So I reckon we should both say no
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meenu89
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If it is good enough for Diane Abbotts child it's good for everyone.
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chocolatesauce
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(Original post by wannabeaca)
Hmm, I guess you're right but do you not find that there is a middle-class biased, if not a 'rich' bias - which probably goes too far?

There are plenty of poor bright kids who might not be the best (or who cannot afford tuition for the 11+, is a better way of putting it) but who would do very well in a grammar school if given the chance.
I find that there is a lot of working class children who attend these schools but if the child was bright would they not do well regardless of the amount of money spent on tuition? I know this because my class mate wasn't tutored but managed a place.
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AspiringMedic8
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(Original post by SoggyTractor)
I'm doing this topic for my Spanish oral and was hoping you could offer a few opinions and arguments, or links to relevant websites and articles.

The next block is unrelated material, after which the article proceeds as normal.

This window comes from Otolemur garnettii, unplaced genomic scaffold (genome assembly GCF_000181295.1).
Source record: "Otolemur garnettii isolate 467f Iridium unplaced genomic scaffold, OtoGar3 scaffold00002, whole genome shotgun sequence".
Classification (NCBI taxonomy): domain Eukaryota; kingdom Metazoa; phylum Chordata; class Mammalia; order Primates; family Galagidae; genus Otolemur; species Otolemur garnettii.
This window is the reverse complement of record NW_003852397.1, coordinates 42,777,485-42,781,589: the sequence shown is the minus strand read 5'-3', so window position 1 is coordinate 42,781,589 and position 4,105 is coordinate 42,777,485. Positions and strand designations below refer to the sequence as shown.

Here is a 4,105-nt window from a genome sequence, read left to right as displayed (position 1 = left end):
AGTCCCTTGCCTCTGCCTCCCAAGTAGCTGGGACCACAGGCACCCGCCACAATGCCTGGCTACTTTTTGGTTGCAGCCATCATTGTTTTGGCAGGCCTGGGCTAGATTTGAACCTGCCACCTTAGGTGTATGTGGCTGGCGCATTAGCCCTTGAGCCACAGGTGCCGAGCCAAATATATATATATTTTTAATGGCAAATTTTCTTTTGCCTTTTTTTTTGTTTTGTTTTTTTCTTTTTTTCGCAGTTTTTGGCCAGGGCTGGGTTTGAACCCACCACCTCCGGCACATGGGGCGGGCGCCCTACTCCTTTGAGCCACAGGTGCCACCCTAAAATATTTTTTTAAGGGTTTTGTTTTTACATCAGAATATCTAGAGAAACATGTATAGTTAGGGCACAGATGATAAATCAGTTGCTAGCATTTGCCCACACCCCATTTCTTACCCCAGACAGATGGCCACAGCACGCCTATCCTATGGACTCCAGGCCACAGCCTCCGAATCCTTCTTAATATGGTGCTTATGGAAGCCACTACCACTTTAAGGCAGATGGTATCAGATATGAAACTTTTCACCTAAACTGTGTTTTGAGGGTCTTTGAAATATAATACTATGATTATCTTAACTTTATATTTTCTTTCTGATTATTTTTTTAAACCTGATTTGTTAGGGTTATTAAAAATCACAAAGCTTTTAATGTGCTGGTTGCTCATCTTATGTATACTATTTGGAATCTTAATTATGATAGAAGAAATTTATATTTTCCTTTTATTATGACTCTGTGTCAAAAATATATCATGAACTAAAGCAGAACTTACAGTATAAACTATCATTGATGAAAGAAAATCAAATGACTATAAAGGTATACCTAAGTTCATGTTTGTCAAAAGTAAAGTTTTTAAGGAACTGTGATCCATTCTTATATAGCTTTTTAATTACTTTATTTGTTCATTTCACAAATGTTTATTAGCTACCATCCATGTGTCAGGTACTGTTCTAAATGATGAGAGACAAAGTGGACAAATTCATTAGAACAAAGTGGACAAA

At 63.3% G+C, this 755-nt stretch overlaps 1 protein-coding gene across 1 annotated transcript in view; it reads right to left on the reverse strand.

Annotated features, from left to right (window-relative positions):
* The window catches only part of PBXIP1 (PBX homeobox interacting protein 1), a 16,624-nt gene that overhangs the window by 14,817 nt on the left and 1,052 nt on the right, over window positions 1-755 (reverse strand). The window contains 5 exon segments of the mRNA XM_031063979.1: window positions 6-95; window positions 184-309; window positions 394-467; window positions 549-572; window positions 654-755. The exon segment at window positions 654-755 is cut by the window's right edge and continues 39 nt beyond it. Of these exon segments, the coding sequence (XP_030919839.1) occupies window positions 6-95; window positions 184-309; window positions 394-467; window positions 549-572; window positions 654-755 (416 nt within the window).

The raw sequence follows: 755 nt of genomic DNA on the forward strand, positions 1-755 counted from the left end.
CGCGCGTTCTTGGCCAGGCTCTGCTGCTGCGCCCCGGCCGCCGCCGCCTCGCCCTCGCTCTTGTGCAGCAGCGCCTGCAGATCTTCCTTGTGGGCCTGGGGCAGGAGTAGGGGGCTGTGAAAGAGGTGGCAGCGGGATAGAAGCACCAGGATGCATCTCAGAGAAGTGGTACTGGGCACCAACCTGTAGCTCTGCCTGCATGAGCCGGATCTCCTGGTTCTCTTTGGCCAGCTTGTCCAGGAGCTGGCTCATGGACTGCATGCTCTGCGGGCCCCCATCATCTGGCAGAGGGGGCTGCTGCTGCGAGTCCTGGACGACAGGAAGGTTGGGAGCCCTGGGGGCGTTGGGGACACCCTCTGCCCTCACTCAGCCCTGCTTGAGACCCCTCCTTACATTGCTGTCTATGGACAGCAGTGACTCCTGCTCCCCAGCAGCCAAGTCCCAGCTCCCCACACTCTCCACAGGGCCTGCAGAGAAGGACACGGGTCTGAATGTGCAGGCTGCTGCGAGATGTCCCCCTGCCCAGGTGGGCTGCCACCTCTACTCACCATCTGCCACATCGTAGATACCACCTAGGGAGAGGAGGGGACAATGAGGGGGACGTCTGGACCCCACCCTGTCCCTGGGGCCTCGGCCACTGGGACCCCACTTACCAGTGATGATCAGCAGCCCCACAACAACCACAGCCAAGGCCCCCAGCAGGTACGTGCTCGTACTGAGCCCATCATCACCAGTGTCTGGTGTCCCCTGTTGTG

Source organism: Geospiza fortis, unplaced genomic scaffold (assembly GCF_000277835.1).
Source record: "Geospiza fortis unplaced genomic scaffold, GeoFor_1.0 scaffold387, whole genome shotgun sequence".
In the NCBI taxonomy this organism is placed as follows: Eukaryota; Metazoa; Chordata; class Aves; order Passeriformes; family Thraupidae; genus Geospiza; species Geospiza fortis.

I go to a grammar school myself and I'm for the existence of selective schools, but I'd be interested in what you have to say.

Should selective schools be abolished?
It's really not practical to be providing educational provision in a school where some pupils do not even understand negative numbers, and others are capable of doing advanced calculus. In a comprehensive, the classes will be streamed anyway, so grammar schools are basically just streaming on a larger scale.

The real question we should be asking, is should state schools be abolished? Shouldn't all pupils, regardless of wealth or social background, be allowed to have a private education?
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SoggyTractor
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(Original post by Limoncello)
I am for it because it is not fair for the students.